The second analogy is basically the same thing.  We are playing a video game.  We have access only to inputs and outputs, not the source code.  So in other words, we can make our characters jump across the screen, and we can propose a sort of theory of the physics underlying the video game world.  But the physics might change in ways that are unpredictable from level to level.  (Suddenly the coefficient of friction on the ground is much lower - it is an "ice" level.)  And the physics might even change on replaying a level.

You can imagine the same attitudes forming as in the previous example.  (Really the two examples are just about identical.)

Now I think one thing to note is that it seems respectable to deny that we have access to some kind of absolute "truth" and nevertheless to believe that we can do "better than random" when pulling the levers.  We can doubt whether we will ever reverse engineer the "one true source code," and yet we can navigate the video game world.  I don't think our only choices are at the extremes.  In fact, I think the extremes are more or less untenable, although there's room for disagreement.


Blogger Grobstein said...

A lot depends on the strength of your claim. We often think that "to know" P is to be able to furnish an unconditional guarantee of P. If we hold ourselves to this standard, then we never know anything about the distribution of payouts.

BTW, as you know but some readers may not, this scenario resembles a well-studied problem in computer science, the multi-armed bandit. A related problem is the German tank problem. If you start with very little information about the underlying distributions, you can devise a good learning strategy.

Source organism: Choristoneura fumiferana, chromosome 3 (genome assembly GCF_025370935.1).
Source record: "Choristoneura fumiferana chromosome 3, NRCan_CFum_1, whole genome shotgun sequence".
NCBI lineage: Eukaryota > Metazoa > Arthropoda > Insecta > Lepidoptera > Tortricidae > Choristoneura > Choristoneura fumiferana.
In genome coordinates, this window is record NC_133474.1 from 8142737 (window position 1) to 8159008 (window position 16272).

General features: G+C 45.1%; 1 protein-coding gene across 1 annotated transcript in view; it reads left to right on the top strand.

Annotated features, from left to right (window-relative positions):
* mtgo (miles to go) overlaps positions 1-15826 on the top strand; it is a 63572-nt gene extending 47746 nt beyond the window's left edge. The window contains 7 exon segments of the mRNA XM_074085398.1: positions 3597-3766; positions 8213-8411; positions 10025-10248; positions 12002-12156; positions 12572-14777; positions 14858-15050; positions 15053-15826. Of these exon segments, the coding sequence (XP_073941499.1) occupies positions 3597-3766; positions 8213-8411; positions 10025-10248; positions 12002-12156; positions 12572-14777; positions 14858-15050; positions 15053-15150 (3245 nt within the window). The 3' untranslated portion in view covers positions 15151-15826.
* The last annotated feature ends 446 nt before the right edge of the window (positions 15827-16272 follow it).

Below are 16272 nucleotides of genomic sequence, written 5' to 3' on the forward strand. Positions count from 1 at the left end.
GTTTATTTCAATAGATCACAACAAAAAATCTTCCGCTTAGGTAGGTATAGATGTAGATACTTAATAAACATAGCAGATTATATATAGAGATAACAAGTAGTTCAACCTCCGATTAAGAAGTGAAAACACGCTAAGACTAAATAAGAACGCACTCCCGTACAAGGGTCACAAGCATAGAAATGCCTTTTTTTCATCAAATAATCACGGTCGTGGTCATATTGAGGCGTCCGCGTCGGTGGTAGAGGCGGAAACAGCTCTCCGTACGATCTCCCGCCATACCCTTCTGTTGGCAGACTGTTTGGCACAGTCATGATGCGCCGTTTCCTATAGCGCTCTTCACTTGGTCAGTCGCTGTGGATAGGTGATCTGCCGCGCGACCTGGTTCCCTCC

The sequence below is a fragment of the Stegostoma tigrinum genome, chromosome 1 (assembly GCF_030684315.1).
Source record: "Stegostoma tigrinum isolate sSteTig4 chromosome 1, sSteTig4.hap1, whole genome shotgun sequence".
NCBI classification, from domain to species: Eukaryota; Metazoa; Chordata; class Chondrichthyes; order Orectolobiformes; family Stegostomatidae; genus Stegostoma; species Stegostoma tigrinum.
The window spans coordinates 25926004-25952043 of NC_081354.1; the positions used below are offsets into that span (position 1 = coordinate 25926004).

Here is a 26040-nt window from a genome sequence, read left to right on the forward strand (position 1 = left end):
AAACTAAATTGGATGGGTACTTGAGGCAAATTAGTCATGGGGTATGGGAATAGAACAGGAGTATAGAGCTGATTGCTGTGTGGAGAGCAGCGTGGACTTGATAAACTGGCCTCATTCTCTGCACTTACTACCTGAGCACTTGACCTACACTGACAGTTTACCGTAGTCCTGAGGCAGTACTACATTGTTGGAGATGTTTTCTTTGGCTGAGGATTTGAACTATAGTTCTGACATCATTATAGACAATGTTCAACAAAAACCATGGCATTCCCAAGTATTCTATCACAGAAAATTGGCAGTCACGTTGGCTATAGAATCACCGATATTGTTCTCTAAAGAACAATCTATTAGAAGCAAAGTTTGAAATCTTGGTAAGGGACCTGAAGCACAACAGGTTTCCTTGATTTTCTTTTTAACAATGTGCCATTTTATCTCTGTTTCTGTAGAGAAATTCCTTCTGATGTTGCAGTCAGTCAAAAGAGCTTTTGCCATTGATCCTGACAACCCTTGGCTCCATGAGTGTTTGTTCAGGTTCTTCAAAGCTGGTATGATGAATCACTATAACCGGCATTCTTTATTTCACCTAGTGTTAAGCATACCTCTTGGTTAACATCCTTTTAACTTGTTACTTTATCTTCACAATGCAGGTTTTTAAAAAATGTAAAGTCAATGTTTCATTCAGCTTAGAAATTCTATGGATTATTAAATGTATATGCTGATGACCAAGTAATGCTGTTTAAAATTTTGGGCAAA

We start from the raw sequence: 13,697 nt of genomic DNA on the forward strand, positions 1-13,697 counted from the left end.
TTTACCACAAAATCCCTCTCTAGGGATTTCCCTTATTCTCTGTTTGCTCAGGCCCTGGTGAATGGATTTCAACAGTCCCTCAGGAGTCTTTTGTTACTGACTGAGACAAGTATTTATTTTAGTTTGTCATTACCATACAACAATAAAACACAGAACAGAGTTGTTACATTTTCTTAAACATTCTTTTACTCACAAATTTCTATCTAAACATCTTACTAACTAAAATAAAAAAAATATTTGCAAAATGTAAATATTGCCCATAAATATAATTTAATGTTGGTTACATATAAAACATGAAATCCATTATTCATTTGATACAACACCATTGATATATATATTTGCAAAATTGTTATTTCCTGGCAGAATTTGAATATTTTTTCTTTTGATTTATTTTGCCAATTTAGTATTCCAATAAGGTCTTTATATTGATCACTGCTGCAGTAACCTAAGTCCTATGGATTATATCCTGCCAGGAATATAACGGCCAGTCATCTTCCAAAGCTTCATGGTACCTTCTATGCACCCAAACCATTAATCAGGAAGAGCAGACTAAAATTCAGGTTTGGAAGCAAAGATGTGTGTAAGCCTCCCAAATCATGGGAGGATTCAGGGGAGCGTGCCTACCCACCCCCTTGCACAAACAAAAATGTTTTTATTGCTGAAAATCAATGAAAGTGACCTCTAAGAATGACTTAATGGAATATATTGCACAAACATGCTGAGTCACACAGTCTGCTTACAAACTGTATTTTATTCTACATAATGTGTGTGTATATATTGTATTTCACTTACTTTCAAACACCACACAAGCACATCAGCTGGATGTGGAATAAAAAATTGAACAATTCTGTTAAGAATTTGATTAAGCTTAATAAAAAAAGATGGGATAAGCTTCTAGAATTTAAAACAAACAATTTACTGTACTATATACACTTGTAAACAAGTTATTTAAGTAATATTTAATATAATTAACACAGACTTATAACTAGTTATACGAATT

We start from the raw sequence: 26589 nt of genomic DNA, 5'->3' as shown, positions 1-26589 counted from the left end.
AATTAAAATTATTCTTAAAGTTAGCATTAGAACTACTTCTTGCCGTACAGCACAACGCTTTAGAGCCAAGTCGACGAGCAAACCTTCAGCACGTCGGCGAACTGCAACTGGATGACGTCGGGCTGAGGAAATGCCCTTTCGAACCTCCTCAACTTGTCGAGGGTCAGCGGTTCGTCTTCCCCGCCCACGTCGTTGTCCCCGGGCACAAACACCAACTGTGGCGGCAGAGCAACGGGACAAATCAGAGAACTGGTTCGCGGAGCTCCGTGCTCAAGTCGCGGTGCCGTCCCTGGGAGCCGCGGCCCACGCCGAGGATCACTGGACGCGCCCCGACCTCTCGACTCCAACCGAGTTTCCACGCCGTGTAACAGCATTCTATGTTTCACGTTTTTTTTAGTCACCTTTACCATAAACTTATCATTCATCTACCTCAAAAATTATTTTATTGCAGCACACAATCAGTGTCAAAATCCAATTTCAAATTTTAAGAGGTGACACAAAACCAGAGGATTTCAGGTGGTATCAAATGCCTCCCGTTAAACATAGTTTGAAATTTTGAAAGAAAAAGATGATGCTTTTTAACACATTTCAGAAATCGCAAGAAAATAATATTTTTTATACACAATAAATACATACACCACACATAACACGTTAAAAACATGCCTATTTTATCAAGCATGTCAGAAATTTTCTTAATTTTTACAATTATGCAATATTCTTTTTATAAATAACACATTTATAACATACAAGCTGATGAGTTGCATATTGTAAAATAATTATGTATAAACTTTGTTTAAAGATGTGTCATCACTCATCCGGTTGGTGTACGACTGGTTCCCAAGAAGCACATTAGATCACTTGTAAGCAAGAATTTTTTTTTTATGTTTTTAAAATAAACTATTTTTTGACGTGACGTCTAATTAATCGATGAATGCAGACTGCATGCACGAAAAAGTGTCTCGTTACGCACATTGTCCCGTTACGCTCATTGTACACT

But in your case, we never have any information about the underlying distributions, unless the trials we perform give us such information. But they don't, because the universe of possible distributions is too large or something like that.

Concretely, if we pull one lever 1,000 times, and it pays out $1 each time, we don't seem to have any basis for preferring wooops got sleepy

Insofar as this is an analogy to real life, I think the best thing we can say in defense of our actual behavior (in which we do learn from experience) is something like: we find it psychologically necessary to adopt some assumptions about distributions that can't be (otherwise) justified.

11:18 PM  
Blogger Sarang said...

I tend to think the extremes are more tenable than the middle. If we postulate a real world out there that behaves in a regular way, then (as a deductive matter) our usual inferential methods can be justified as giving us information about this world. If we do not want to make this assumption we can "justify" these methods as psychological tics. But I'm not seeing what the middle ground is: "usefulness" is either inductive usefulness (in which case you are implicitly swallowing the entire realist hog) or psychological usefulness (in which case you are a skeptic).

8:54 AM  
Blogger Tarun Menon said...

Hey, dude!

8:26 AM  
Blogger James said...


10:26 AM